Active Noise-Cancellation Is No Longer a Premium Wireless Earbuds Feature

If $60 ANC earbuds like the OnePlus Nord Buds 2 exist, then why pay more? We have some ideas.

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The OnePlus Nord Buds 2.

OnePlus’ Nord Buds 2 seem like a pretty solid deal at $59. The successor to the company’s first mid-range pair of wireless earbuds add active noise-cancellation (ANC) to a broader set of audio refinements and are available today, but the better story might be what they represent.

The Nord Buds 2 are possible proof that, yes, OnePlus can still put out an excellent mid-range product, but also that the formula for building wireless earbuds has fundamentally changed. Active noise-cancellation alone is not enough to differentiate a premium audio experience that retails for hundreds of dollars from one that costs $60. The baseline, and therefore the features you should expect, has shifted.

The New Entry-Level

The Nord Buds 2 are similar in design to the original Nord Buds.


The OnePlus Nord Buds 2 aren’t a radical departure from the original Nord Buds (which OnePlus now sells for $39). OnePlus is careful to highlight the wireless earbuds’ “broad bass” thanks to “BassWave Enhancement” and how an added layer of titanium “improves audio stiffness,” but you’re really here to block out background noise. The Nord Buds 2 offer ANC with “25db depth” and a transparency mode so you can listen to audio and hear the world around you at the same time. Table stakes for most wireless earbuds but welcome at this price point.

Regarding battery life, the OnePlus Nord Buds 2 lasts seven hours on a full charge or 36 hours with the charging case, both with ANC off. With ANC, that drops to five hours without the case and 27 hours with it.

So What’s Premium?

Apple’s AirPods Pro 2 sell for $250.

Photograph by Raymond Wong

Of course, there are cheaper ways to get ANC. In fact, you can find noise-canceling wireless earbuds for sometimes under $50. Which naturally leads to the question, what is a premium audio feature then?

It could be support for spatial audio or Dolby Atmos. Apple’s third-generation AirPods have immersive, head-tracked audio built-in and charge $179 for the privilege. Support for spatial audio is a big part of the company’s vision of a high-end audio experience, and similarly priced, third-party wireless earbuds have usually agreed and included Dolby Atmos or their own branded spatial audio product in the feature list.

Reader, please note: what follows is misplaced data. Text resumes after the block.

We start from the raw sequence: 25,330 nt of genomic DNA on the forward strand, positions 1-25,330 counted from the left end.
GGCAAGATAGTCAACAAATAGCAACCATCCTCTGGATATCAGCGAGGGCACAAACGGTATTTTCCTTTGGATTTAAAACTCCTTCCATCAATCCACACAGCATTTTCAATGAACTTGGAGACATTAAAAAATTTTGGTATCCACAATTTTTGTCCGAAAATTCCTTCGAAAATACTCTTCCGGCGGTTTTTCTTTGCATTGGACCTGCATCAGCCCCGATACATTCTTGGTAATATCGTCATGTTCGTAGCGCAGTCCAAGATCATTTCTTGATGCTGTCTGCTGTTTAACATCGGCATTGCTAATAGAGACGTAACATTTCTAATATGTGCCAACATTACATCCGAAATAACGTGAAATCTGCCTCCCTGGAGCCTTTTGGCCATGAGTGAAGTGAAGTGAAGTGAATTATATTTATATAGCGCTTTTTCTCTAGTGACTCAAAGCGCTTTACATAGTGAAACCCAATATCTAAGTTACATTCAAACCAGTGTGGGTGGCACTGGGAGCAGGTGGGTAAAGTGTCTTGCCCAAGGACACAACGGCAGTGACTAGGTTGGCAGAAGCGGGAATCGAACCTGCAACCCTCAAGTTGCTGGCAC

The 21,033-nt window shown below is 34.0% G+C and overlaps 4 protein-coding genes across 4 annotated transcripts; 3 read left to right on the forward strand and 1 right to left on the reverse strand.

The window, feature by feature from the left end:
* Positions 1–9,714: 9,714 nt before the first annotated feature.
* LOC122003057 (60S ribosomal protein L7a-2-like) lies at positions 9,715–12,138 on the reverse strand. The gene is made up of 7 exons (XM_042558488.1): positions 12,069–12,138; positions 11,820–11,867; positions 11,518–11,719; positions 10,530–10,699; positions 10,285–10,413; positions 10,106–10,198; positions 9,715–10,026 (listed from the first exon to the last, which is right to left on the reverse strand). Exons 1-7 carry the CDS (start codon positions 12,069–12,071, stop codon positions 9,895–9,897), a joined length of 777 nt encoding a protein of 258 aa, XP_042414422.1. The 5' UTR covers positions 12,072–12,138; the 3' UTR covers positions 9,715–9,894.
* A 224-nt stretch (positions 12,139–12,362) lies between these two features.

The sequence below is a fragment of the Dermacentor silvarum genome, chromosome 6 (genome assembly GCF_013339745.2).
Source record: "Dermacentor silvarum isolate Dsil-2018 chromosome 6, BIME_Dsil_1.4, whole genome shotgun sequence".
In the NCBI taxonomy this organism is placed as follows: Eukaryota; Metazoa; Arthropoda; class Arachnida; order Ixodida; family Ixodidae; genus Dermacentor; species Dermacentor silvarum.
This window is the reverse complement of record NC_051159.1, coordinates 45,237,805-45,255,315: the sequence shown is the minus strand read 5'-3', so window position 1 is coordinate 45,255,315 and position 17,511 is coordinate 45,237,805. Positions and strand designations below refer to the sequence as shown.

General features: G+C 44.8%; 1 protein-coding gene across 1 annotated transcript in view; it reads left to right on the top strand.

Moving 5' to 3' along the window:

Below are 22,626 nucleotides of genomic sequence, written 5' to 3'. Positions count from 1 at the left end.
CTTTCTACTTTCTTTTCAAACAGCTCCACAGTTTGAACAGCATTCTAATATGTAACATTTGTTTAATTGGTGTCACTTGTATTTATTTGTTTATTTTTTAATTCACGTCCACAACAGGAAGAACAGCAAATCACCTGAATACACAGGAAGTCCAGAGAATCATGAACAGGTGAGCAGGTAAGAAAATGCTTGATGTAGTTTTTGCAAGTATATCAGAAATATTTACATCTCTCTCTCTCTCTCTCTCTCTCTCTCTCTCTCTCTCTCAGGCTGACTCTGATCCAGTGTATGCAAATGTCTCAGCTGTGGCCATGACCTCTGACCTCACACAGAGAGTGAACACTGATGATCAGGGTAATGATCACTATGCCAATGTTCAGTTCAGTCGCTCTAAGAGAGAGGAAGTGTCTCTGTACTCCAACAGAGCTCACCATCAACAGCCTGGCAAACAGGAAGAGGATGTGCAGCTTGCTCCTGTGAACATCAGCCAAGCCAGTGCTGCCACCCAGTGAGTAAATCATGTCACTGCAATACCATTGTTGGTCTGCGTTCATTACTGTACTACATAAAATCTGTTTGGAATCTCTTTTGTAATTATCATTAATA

The ability to easily find your lost wireless earbuds is also an extra to pay for, with Find My tracking included on all modern AirPods, Find My Device tracking on all models of the Pixel Buds, and in some cases even built-in speakers in charging cases so they’ll screech if you’re looking for them.

The Ear 2 earbuds have personalized audio features in their bag of tricks.

Photograph by Xin Xin

But both of those skills have begun to trickle down to cheaper wireless earbuds and, in some cases, have nothing to do with the hardware of the buds themselves. The real differentiator for an expensive audio device, when you can walk out and buy the OnePlus Nord Buds 2 for $60, will likely be personalization.

Both Nothing’s Ear 2 and Apple’s second-generation AirPods Pro offer audio personalization features, testing ear fit and personalizing spatial audio with an ear scan in the case of the AirPods, or customizing the sound mix in the case of the Ear 2. The benefits of these changes are harder to define — my colleague James Pero didn’t notice a huge difference after the Ear 2’s test — but so are most things that are personalized. And that gray area (with the potential for improvement) may be enough to push some $200 wireless earbuds.

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